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Confessions of a baseball 'traditionalist'Posted Wednesday, October 15, 2008, at 1:25 AM
For reasons I'm not even sure about, I'm probably as excited about this baseball postseason as any I can recall in the past four or five years. Why? I'm not really sure.
I think I'm even more into it than when the Tigers, who I love, went to the World Series two years ago. Of course, I think there is something nice about being excited without being too emotionally involved. As much as I love my teams, it's sometimes just difficult because of how nervous it makes you.
I'm quite sure this is a sign of unhealthy behavior. But what else it new in my life?
What originally got me so excited was that I genuinely excited about the possibility of a Cubs championship. No, I'm not a Cubs fan, but I dig history being made. I was totally on board in 2004 when the Red Sox finally broke their curse, and I hate the Red Sox.
I guess I just like seeing misery come to an end.
At the same time, though, as the Cubs' hopes dissolved (in record time), I was also laughing gleefully.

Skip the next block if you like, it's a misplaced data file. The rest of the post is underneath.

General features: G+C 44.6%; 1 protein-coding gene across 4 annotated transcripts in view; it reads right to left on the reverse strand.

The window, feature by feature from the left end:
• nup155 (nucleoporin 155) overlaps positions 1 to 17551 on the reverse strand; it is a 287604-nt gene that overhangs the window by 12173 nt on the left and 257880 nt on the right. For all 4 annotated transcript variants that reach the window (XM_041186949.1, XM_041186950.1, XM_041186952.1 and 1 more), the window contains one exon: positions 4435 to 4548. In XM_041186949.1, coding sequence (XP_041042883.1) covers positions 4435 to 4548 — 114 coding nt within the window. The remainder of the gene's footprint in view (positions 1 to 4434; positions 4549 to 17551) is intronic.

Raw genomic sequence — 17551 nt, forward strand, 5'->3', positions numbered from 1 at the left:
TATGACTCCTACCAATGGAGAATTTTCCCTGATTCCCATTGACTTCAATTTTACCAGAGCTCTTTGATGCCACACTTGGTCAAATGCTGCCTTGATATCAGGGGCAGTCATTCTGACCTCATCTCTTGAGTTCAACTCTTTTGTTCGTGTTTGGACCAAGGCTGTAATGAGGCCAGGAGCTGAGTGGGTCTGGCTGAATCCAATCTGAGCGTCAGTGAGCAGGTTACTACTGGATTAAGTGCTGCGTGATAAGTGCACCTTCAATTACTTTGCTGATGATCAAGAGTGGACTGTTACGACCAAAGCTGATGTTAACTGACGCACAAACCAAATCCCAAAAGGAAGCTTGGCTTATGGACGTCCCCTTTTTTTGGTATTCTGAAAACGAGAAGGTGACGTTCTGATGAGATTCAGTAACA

But now there are four teams left and I'm not sure where I stand. I've always fancied myself a traditionalist, but I find myself in a familiar position this year -- I'm rooting for a franchise that is much younger than me.
I was a sucker for the Marlins in 1997 (but not 2003, I hate Josh Beckett!) and the Diamondbacks in 2001.
I ask you, is that the behavior of a traditionalist? I didn't think so.
But I can't help it. I'm a sucker for the underdog. I suppose that's why I cheer for curses to end as well. That's also why the first two days of the NCAA Basketball Tournament will always be, in my mind, the pinnacle of the sports year. Keep your Super Bowl or World Series. There is no comparison to 13 seeds dropping overrated major conference schools like bad habits. None.
But I digress. (Again, what's new?) The point is, I can't resist this team. For those of us who don't care one bit about the Yankees or Red Sox, seeing another team win the AL East was outstanding.
Apparently the sun doesn't rise in Fenway Park and set in Yankee Stadium. I guess ESPN didn't get that memo.
The only thing that might have made me happier than the Rays winning this year's Series would have been the Dodgers and the Red Sox. There would be something hilarious about the Fenway Faithful seeing their old favored son return, knowing that their team is still paying him $18 million to hit homers for the other team.
But both of those teams look too far gone at this point.
Looks like Phillies/Rays to me. I can handle that.
So I guess we'll just chalk it up to my love of Cinderella stories. Longoria, Upton & company seem to be for real. I'm just going to sit back and enjoy the show.
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Jared Jernagan is a 2003 graduate of Wabash College and has been in journalism since 2005. He sometimes has trouble posting blogs.
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